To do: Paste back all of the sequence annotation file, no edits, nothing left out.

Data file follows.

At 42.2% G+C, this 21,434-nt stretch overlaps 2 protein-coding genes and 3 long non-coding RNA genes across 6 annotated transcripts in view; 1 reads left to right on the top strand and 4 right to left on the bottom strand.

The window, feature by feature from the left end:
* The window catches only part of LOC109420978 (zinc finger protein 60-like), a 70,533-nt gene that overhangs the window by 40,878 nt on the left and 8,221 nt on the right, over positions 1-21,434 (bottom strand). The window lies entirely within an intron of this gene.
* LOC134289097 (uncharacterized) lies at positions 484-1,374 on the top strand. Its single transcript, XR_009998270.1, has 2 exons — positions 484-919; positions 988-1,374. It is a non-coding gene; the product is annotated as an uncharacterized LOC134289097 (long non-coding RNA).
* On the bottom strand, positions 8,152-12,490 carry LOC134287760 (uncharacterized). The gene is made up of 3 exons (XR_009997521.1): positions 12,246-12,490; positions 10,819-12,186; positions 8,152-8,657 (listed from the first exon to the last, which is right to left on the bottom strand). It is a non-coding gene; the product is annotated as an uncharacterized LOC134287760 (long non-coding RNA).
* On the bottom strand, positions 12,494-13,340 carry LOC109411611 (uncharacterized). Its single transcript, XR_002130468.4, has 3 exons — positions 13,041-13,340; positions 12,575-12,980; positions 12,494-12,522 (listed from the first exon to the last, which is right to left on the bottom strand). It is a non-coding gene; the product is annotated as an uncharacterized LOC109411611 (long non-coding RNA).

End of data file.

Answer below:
At 42.2% G+C, this 21,434-nt stretch overlaps 2 protein-coding genes and 3 long non-coding RNA genes across 6 annotated transcripts in view; 1 reads left to right on the top strand and 4 right to left on the bottom strand.

The window, feature by feature from the left end:
* The window catches only part of LOC109420978 (zinc finger protein 60-like), a 70,533-nt gene that overhangs the window by 40,878 nt on the left and 8,221 nt on the right, over positions 1-21,434 (bottom strand). The window lies entirely within an intron of this gene.
* LOC134289097 (uncharacterized) lies at positions 484-1,374 on the top strand. Its single transcript, XR_009998270.1, has 2 exons — positions 484-919; positions 988-1,374. It is a non-coding gene; the product is annotated as an uncharacterized LOC134289097 (long non-coding RNA).
* On the bottom strand, positions 8,152-12,490 carry LOC134287760 (uncharacterized). The gene is made up of 3 exons (XR_009997521.1): positions 12,246-12,490; positions 10,819-12,186; positions 8,152-8,657 (listed from the first exon to the last, which is right to left on the bottom strand). It is a non-coding gene; the product is annotated as an uncharacterized LOC134287760 (long non-coding RNA).
* On the bottom strand, positions 12,494-13,340 carry LOC109411611 (uncharacterized). Its single transcript, XR_002130468.4, has 3 exons — positions 13,041-13,340; positions 12,575-12,980; positions 12,494-12,522 (listed from the first exon to the last, which is right to left on the bottom strand). It is a non-coding gene; the product is annotated as an uncharacterized LOC109411611 (long non-coding RNA).